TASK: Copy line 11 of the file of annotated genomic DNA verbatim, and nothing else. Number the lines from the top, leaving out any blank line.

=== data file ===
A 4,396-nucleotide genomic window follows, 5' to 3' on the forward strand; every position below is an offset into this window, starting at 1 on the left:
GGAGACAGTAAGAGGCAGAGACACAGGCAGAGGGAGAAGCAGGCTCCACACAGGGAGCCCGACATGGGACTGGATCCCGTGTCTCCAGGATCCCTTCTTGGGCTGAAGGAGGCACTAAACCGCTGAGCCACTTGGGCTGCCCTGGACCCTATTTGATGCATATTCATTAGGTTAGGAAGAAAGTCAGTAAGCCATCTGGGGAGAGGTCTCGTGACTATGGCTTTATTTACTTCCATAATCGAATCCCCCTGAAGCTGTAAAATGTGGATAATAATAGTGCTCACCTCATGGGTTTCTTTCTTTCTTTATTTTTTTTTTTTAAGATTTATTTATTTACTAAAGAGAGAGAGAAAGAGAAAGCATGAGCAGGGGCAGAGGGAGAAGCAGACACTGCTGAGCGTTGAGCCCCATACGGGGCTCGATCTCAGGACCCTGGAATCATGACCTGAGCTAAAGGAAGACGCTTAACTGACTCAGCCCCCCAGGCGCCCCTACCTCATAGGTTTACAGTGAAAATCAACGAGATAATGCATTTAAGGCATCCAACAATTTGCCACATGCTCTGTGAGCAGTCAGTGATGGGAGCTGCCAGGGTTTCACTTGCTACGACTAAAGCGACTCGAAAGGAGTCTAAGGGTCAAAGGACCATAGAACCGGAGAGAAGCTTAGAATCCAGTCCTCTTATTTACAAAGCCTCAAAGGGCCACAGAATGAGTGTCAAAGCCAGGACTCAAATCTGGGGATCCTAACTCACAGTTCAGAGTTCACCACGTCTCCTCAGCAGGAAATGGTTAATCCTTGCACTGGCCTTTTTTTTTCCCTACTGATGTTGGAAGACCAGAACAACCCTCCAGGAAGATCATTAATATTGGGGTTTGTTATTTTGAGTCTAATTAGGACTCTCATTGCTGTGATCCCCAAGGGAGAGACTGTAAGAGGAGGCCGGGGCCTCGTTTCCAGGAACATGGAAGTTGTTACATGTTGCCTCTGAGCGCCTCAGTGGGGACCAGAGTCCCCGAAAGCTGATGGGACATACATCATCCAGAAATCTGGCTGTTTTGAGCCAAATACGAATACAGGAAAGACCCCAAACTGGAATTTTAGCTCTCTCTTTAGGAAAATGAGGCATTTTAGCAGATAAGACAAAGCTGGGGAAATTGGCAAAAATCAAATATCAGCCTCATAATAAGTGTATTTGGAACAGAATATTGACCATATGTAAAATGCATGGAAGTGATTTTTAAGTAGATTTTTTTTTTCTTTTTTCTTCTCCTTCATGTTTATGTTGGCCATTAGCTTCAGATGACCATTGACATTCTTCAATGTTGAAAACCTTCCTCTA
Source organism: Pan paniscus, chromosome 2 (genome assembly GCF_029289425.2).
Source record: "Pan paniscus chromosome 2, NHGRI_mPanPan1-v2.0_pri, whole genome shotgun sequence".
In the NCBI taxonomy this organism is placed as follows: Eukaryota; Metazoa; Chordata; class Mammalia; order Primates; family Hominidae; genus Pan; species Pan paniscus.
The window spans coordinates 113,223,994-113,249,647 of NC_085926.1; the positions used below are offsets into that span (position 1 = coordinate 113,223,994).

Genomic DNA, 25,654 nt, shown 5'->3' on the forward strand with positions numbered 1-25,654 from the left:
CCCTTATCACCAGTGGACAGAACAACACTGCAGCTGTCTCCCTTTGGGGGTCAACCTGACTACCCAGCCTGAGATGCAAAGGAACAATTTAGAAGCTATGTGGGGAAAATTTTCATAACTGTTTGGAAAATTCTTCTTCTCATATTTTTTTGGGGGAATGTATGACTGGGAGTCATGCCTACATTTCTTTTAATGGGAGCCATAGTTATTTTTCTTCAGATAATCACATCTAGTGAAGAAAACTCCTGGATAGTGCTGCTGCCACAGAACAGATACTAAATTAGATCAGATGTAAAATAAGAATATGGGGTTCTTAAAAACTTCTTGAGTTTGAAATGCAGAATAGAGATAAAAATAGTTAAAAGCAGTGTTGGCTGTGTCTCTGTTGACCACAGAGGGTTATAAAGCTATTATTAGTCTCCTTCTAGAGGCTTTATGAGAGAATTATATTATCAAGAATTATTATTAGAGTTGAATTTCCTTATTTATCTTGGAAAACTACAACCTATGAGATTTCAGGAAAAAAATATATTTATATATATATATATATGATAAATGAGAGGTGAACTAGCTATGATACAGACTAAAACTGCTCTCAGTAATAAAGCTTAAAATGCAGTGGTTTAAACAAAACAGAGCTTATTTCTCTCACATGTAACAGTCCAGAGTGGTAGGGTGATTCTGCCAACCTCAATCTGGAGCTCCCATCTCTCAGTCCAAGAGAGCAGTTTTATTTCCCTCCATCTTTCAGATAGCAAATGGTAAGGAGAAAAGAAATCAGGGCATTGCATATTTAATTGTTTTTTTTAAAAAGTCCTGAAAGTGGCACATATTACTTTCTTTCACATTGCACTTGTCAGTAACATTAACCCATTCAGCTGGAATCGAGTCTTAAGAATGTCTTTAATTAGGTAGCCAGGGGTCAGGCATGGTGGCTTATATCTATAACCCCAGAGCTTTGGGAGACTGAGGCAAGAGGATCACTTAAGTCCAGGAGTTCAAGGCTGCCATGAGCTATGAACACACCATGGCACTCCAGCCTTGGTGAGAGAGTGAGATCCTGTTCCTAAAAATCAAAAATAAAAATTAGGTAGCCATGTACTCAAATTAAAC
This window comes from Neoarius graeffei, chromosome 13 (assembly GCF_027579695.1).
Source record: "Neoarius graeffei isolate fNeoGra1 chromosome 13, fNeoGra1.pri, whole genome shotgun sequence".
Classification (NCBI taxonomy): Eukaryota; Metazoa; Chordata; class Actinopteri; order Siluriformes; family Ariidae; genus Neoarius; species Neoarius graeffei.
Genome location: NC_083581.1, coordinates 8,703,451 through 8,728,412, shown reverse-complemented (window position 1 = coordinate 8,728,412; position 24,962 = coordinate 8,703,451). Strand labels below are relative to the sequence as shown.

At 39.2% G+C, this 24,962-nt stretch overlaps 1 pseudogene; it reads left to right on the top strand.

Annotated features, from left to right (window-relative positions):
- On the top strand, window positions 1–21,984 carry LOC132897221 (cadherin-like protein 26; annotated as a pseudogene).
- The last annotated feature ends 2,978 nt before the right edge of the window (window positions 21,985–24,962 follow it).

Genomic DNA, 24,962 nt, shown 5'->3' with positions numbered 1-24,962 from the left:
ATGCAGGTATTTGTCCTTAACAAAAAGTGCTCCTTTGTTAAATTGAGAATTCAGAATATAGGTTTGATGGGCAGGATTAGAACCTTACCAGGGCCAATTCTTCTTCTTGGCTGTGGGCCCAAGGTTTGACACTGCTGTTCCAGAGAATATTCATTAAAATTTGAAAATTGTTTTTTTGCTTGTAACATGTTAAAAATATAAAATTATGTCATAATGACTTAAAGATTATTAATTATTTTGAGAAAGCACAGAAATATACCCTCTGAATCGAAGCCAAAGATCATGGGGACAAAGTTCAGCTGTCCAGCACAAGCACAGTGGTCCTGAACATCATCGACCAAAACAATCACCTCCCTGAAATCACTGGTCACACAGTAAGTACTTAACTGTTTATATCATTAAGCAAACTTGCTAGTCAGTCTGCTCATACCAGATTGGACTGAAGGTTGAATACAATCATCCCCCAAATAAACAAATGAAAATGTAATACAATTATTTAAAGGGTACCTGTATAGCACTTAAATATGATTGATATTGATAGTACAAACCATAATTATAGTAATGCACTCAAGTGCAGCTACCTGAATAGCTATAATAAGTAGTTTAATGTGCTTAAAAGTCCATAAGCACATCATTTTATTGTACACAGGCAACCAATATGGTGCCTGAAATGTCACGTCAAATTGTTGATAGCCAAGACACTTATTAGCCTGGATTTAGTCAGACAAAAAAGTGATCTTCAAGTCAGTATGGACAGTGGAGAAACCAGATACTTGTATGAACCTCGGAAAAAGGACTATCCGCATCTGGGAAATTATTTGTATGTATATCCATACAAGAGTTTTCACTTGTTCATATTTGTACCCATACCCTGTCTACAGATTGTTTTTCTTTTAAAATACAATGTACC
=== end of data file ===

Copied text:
Classification (NCBI taxonomy): Eukaryota; Metazoa; Chordata; class Actinopteri; order Siluriformes; family Ariidae; genus Neoarius; species Neoarius graeffei.